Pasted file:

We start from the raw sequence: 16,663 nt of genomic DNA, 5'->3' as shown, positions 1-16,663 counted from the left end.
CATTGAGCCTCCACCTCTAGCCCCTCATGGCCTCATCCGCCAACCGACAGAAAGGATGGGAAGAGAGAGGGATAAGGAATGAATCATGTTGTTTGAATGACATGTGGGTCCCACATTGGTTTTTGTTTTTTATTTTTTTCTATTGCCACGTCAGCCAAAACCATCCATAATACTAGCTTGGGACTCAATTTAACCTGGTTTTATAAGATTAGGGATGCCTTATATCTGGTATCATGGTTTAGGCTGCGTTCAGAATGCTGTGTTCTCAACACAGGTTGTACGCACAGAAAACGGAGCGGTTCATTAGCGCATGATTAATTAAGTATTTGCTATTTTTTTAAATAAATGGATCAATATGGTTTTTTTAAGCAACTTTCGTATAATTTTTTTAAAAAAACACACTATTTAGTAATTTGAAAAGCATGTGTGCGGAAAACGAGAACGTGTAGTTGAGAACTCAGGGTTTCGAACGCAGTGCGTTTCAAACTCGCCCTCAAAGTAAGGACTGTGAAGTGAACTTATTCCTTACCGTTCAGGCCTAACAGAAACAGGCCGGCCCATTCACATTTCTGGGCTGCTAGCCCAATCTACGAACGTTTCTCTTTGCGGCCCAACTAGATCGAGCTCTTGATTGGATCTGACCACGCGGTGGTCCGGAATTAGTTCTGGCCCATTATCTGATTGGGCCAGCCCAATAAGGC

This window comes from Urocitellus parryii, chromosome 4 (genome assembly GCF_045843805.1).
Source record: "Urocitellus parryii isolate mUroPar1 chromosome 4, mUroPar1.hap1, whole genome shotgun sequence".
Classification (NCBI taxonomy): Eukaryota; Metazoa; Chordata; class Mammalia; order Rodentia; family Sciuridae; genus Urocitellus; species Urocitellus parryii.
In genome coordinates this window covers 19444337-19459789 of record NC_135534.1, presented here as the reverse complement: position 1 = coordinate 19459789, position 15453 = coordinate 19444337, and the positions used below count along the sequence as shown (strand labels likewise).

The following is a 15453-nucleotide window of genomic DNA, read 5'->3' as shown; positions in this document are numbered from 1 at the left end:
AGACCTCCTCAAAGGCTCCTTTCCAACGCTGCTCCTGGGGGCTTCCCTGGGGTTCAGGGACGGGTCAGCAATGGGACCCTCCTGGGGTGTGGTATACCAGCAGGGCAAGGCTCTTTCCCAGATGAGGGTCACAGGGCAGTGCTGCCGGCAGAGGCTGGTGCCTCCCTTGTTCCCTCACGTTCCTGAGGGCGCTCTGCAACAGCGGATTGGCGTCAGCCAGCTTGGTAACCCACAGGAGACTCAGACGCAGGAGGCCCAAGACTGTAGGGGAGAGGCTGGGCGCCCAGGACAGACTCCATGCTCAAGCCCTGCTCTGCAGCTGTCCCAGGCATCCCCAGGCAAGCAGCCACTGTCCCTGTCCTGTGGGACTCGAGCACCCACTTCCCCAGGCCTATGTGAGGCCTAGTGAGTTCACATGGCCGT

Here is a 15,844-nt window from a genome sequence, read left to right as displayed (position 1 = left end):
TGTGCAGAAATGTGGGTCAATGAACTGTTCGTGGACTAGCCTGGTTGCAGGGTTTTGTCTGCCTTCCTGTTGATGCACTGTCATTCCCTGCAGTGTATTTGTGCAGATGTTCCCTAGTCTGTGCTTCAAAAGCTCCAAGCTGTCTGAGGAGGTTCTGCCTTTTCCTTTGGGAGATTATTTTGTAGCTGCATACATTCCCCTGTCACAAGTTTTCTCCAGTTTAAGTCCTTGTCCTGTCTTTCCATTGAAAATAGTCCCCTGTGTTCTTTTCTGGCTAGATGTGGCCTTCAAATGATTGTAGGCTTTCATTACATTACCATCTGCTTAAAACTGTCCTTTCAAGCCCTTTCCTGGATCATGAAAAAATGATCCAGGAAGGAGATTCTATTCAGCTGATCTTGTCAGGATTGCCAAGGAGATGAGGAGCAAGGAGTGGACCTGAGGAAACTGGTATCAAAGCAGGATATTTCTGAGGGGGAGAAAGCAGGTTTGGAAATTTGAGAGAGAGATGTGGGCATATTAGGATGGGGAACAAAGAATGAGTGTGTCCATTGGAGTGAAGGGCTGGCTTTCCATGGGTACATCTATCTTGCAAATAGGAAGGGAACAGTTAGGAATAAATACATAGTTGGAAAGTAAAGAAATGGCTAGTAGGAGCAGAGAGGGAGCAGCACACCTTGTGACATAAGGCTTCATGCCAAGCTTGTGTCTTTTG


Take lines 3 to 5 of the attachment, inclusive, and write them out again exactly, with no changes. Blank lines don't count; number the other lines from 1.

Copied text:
This window comes from Urocitellus parryii, chromosome 4 (genome assembly GCF_045843805.1).
Source record: "Urocitellus parryii isolate mUroPar1 chromosome 4, mUroPar1.hap1, whole genome shotgun sequence".
Classification (NCBI taxonomy): Eukaryota; Metazoa; Chordata; class Mammalia; order Rodentia; family Sciuridae; genus Urocitellus; species Urocitellus parryii.